By Maz Whalan
IT'S one thing to whistle the family dog up from the backyard, but try whistling it to coax nervous sheep around fences, over a bridge and into a pen while being watched by sharp-eyed judges. Some of Australia's best dogs and handlers did just that last weekend at the Bungendore showground as part of the Trans Tasman Sheepdog Trial conducted by the Bungendore and District Sheepdog Association. The event attracted 136 entries
Like any sport, the trans-Tasman rivalry between Australia and New Zealand is a healthy one. "People joke about the sheep industry in Australia being started by convicts from London," Bungendore Sheepdog Club member Bruce Bashford says. "While in New Zealand it was started by shepherds from Scotland." Bruce provided commentary on the Saturday as there was a considerable crowd of interested spectators who turned out to catch the action. “It was great to see so many people come along to learn more about this heritage sport," Mr Bashford said.
And there was certainly plenty for people to see. The trial is a competitive affair, with events divided into encourage, novice, improver and open sections. Dogs and handler start with 100 points and have 15 minutes to take three sheep through a gap in a fence, through an obstacle called the Maltese cross, over a bridge and into a pen. Points are deducted for errors of course or handling.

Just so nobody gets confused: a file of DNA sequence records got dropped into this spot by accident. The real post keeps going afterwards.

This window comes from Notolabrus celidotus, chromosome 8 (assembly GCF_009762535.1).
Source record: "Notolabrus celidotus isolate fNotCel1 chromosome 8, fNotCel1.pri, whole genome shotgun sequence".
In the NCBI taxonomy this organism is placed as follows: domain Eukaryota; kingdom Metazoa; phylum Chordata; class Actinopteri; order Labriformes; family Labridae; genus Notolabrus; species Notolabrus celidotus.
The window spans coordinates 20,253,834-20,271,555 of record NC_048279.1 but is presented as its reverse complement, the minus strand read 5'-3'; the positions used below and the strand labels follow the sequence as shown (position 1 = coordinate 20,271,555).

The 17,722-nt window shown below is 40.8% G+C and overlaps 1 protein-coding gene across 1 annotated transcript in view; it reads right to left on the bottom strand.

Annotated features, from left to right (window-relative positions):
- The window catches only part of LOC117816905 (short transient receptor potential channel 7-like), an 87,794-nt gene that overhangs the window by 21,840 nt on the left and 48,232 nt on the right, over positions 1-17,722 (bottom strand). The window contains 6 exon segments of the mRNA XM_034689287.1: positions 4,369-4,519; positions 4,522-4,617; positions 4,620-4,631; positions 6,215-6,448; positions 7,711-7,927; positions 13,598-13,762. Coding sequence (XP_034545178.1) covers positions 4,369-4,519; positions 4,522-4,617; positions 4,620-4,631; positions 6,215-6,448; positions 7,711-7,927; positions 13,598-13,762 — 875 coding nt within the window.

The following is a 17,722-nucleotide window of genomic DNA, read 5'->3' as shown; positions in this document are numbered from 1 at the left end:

At least that's how it's meant to work in theory, veteran herder Charlie Cover said, with the results sometimes significantly different. While a good herder could calmly guide the sheep through the series of obstacles in an orderly procession, a less experienced sheepdog could spook them and scatter them to all corners of the field. "The art of trialling is getting the balance right between the sheep, the application of pressure on the sheep by the dog and the control by the handler," Mr Cover explained.
The local club hosted a great four day event. This year the Novice section was named in honour of Barb Stitt in acknowledgement of her dedication to the Club and the Trial over many years. The club was very pleased to have Barb’s daughter Zena travel from Sydney on Saturday 21 July to present the Novice prizes.